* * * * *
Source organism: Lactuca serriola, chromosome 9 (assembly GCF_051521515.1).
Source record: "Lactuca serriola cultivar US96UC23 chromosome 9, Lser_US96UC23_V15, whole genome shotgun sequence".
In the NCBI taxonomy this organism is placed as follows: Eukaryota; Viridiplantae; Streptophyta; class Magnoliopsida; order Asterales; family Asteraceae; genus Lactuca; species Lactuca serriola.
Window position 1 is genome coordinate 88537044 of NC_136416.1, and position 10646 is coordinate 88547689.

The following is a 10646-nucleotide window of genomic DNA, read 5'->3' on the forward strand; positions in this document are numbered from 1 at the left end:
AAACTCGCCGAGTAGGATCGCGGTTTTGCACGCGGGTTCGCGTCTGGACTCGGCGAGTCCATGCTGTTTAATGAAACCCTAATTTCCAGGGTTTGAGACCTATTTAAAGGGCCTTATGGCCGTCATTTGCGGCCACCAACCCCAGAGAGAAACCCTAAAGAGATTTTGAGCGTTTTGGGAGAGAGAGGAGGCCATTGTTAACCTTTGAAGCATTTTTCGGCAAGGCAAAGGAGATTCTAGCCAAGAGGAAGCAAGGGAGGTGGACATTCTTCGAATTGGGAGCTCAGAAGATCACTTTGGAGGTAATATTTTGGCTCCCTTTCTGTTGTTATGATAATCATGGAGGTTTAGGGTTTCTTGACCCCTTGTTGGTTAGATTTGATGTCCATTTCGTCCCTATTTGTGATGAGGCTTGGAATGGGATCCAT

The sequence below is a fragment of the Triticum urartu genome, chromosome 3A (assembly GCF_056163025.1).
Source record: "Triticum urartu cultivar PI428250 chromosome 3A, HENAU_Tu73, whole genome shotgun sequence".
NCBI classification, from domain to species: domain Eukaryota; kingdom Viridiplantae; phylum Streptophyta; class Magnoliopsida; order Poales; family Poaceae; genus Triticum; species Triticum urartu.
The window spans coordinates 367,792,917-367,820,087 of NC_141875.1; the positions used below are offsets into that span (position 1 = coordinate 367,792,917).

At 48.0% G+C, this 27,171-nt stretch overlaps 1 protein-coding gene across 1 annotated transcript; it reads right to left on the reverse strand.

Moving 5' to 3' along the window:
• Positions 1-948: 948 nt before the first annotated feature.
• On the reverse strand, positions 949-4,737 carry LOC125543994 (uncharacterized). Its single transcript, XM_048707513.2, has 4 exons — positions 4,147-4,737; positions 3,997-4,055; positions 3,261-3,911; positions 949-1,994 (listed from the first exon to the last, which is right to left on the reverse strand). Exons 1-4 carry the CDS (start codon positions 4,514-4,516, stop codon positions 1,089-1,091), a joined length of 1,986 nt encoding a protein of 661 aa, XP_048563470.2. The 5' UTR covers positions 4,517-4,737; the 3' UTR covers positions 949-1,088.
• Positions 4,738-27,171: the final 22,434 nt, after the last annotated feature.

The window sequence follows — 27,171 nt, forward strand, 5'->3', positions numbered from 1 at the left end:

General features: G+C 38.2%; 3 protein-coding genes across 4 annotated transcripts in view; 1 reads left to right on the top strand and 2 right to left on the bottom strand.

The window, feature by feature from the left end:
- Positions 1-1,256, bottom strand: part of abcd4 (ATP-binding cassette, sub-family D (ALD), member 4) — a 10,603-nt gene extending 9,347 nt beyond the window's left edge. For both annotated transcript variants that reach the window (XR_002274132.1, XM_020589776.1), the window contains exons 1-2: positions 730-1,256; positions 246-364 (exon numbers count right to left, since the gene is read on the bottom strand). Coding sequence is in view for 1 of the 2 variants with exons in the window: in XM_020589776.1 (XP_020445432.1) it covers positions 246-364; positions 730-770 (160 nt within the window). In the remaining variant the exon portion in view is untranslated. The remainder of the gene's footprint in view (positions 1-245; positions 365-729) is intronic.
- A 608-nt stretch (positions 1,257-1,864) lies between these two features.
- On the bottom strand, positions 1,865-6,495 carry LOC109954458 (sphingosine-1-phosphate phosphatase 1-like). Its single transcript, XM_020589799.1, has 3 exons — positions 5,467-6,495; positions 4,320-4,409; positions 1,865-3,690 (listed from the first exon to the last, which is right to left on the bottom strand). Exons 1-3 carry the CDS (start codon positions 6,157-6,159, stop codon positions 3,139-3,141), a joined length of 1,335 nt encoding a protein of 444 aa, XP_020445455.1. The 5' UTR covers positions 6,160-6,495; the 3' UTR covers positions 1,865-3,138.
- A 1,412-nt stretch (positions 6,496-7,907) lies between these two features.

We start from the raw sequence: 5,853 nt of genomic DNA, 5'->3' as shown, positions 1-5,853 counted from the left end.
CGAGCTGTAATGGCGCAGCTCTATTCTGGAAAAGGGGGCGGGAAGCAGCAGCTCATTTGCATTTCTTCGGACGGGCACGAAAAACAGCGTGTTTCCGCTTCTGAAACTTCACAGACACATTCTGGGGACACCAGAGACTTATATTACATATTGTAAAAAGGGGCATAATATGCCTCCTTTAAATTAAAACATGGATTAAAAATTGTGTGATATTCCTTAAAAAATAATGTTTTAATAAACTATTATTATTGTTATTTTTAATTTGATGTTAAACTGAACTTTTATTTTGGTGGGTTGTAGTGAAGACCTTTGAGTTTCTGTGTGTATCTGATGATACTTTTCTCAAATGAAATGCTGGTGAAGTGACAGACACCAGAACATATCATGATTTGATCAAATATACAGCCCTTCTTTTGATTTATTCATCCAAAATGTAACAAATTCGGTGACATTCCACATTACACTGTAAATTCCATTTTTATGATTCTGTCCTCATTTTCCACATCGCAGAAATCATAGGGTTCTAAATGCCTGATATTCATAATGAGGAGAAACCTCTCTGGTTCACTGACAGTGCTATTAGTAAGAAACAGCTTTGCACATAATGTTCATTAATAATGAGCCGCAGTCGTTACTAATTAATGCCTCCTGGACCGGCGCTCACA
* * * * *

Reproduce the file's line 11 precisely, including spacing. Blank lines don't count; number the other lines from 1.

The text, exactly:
At 48.0% G+C, this 27,171-nt stretch overlaps 1 protein-coding gene across 1 annotated transcript; it reads right to left on the reverse strand.